Be that as it may, while addressing the Bengal Provincial Conference in 1926, Sarat Chandra observed: ‘It is difficult to imagine as to what could be a greater hoax than the Muslims ever saying that they want to unite with the Hindus. The Muslims had once entered India only to plunder the country, not to establish a kingdom. They those days did not even stop after plundering India, they destroyed temples, demolished idols and violated women; in fact they unhesitatingly did everything possible to insult humanity and humiliate the people of other faith … it seems today that the habit has become an inherent component of Muslim life [in India].’ [Sarat Chandra Chattopadhyay, “Bartaman Hindu-Mussalman Samasya”, Sarat Sahitya Samagra (Collected Works of Sarat Chandra Chattopadhyay), Volume – II, Sukumar Sen (ed.), Ananda Publishers Limited, Kolkata, 1393 Bangla calendar, pp. 2134-2135]
The observation made by Sarat Chandra is over-generalised; such a historically unfounded statement about Muslim rulers only suggests that he was a prisoner of the colonialist historiography, which is perversely biased against Indian Muslims — both the rulers and the ruled. Bhudeb Mukhapadhaya (1827-1894) rightly observed in his Samajik Prabandha in 1892: ‘There is another stronger reason for sustenance and further growth of animosity between the Hindus and Muslims. Many English writers perpetually propagates, sometimes directly and sometimes obliquely, that the Muslims as rulers had terribly persecuted the Hindus. Thus, the English writers have been vitiating the minds of the Hindus against the Muslims.’ [Bhudeb Mukhapadhaya is cited in Dr Panchanon Saha, Hindu-Mussalman Samparka: Notun Bhabna (Hindu-Muslim relations: New thoughts), Jatiya Grantha Prakashan, Dhaka, 2001, p 129] Since Sarat Chandra not only shared the deliberately constructed anti-Muslim views of the colonialist British historians but also publicly propagated such a-historical views, it was only natural for educated Muslims to find in him a local Hindu collaborator of the colonialist British, who needed to deliberately demonise the Muslim rulers in order to legitimise the British colonial takeover of the subcontinent.
In terms of cultural attitude towards life, Sarat Chandra was quite different from Bankim Chandra; the latter was very conservative and the former quite liberal. While Bankim Chandra used his literary talents for the sustenance of Hindu orthodoxy and revival of political Hinduism, Sharat Chandra fought against the inherent inhumanness of the conservative Hindu society — his literary works like Pallisamaj and Narir Mulya being a couple of obvious example. But to the Muslim society, liberal or conservative, both of them were allergic, although at varying degrees: Bankim Chandra was cruel and Sarat Chandra was unsympathetic.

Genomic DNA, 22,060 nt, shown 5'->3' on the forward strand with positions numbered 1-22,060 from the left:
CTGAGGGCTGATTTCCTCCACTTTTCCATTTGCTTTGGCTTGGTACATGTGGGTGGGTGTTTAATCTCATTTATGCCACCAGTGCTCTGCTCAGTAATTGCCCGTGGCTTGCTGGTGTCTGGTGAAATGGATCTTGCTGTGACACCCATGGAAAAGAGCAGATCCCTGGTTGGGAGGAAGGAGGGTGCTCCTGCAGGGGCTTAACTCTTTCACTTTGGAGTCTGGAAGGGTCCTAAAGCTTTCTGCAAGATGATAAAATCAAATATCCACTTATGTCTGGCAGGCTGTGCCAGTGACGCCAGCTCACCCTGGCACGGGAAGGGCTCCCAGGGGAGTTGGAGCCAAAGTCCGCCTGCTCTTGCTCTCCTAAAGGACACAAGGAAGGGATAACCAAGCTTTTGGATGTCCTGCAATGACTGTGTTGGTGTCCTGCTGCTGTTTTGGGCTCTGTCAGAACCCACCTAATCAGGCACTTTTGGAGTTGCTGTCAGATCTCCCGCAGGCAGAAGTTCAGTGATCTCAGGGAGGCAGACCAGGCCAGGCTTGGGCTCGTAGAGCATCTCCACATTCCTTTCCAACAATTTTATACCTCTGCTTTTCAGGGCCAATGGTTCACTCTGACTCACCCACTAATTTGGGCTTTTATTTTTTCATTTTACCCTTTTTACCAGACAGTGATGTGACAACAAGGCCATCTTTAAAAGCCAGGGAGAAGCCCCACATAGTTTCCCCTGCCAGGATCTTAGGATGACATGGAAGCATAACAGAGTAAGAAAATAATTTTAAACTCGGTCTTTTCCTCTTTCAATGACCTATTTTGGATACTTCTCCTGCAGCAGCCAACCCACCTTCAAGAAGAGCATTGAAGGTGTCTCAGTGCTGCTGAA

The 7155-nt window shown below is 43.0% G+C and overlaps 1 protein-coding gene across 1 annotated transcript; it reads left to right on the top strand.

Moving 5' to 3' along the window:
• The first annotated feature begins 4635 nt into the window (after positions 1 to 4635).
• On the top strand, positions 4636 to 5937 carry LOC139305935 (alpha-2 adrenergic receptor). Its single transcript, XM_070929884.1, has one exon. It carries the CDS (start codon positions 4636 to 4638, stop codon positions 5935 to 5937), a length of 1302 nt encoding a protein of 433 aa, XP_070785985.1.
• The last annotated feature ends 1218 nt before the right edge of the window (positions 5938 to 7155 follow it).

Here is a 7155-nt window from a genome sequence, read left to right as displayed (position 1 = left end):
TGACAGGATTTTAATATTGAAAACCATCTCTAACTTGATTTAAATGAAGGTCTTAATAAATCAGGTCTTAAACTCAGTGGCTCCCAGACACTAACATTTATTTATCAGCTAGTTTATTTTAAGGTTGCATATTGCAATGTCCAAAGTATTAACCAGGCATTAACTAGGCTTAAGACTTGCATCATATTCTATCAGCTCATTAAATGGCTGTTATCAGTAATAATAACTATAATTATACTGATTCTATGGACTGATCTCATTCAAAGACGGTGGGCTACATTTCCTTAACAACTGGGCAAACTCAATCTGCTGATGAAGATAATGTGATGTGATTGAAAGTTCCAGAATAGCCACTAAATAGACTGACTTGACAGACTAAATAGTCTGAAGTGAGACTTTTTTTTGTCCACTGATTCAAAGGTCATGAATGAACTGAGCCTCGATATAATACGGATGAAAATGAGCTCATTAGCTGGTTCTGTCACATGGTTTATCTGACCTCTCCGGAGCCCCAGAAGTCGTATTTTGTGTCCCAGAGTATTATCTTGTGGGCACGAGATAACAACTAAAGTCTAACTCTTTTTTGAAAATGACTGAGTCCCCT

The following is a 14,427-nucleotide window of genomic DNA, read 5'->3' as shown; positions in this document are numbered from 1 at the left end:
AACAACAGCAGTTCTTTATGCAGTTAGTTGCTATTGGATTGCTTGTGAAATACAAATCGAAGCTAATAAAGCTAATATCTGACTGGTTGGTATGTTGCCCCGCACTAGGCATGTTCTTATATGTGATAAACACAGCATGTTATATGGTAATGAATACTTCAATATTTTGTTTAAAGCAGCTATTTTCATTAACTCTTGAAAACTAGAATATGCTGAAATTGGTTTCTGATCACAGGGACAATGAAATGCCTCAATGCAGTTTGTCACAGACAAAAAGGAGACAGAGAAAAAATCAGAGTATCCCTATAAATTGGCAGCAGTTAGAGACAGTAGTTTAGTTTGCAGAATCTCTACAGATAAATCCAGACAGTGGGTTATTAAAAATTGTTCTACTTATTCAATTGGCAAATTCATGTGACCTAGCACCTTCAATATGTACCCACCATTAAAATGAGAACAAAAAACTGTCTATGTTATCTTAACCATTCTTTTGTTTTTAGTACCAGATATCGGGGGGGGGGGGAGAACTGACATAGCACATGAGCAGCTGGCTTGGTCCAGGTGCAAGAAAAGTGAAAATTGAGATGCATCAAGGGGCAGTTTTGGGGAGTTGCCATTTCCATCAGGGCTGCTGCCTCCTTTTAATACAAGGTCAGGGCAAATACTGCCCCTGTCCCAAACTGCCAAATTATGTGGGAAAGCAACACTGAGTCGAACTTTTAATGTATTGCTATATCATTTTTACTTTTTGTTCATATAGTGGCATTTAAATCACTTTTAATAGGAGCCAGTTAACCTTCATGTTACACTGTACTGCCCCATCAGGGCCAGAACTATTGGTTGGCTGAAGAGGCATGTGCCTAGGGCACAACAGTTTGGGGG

Rabindranath Tagore (1861-1941), the most Bengali litterateur of international repute, who continues to influence the minds of the millions of Bengalis more than seven decades after his death, made the highest individual contribution to the development of Bangla language and literature. Primarily a poet, Tagore made fundamental contributions to many other branches of Bangla literature, such as essays, linguistics, short stories, novels, plays and songs. In the process, he created hundreds of new words and introduced them into the Bangla literature, both in poetry and prose.
Besides, Tagore popularised the chalita form of Bangla prose, using innumerable ordinary words used in the daily life of the ordinary Bengalis living in and around Kolkata, replacing the so-called sadhu or pure form initially introduced by the Sanskritised pundits. It is in Tagore’s hand that Bangla prose finally descended to the dusty world of ordinary people from the high ivory tower of the pundits, and thus brought Bangla literature to the doorsteps of the average Bengalis. Sukumar Sen rightly remarks that ‘Rabindranath [Tagore] has singlehandedly infused so much strength, and generated so much potential, into the Bangla language that no other single writer of the world has been able to do so to any language on earth’. [Sukumar Sen, Bangala Sahityer Itihas (History of Bangla Literature), Third Volume, Seventh Print, Ananda Publishers, Kolkata, 1416 Bangla calendar, p 124]
To be continued.